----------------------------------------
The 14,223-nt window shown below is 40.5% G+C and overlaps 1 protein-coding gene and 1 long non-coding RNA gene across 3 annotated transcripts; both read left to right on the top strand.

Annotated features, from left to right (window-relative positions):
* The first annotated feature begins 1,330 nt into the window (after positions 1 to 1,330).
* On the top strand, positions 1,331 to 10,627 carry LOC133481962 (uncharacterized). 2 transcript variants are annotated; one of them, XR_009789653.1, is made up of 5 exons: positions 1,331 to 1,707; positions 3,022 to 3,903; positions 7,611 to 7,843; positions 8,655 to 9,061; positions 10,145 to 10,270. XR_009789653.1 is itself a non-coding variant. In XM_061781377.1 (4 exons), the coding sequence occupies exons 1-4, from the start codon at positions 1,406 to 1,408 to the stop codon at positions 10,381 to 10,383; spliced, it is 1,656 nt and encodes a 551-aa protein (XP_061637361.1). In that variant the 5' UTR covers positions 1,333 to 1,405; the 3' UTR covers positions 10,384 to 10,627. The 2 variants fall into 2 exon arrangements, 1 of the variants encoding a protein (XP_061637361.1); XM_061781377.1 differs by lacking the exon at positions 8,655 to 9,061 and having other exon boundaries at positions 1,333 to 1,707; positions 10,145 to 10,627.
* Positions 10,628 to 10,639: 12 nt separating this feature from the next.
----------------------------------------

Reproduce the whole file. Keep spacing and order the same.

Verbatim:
The 14,223-nt window shown below is 40.5% G+C and overlaps 1 protein-coding gene and 1 long non-coding RNA gene across 3 annotated transcripts; both read left to right on the top strand.

Annotated features, from left to right (window-relative positions):
* The first annotated feature begins 1,330 nt into the window (after positions 1 to 1,330).
* On the top strand, positions 1,331 to 10,627 carry LOC133481962 (uncharacterized). 2 transcript variants are annotated; one of them, XR_009789653.1, is made up of 5 exons: positions 1,331 to 1,707; positions 3,022 to 3,903; positions 7,611 to 7,843; positions 8,655 to 9,061; positions 10,145 to 10,270. XR_009789653.1 is itself a non-coding variant. In XM_061781377.1 (4 exons), the coding sequence occupies exons 1-4, from the start codon at positions 1,406 to 1,408 to the stop codon at positions 10,381 to 10,383; spliced, it is 1,656 nt and encodes a 551-aa protein (XP_061637361.1). In that variant the 5' UTR covers positions 1,333 to 1,405; the 3' UTR covers positions 10,384 to 10,627. The 2 variants fall into 2 exon arrangements, 1 of the variants encoding a protein (XP_061637361.1); XM_061781377.1 differs by lacking the exon at positions 8,655 to 9,061 and having other exon boundaries at positions 1,333 to 1,707; positions 10,145 to 10,627.
* Positions 10,628 to 10,639: 12 nt separating this feature from the next.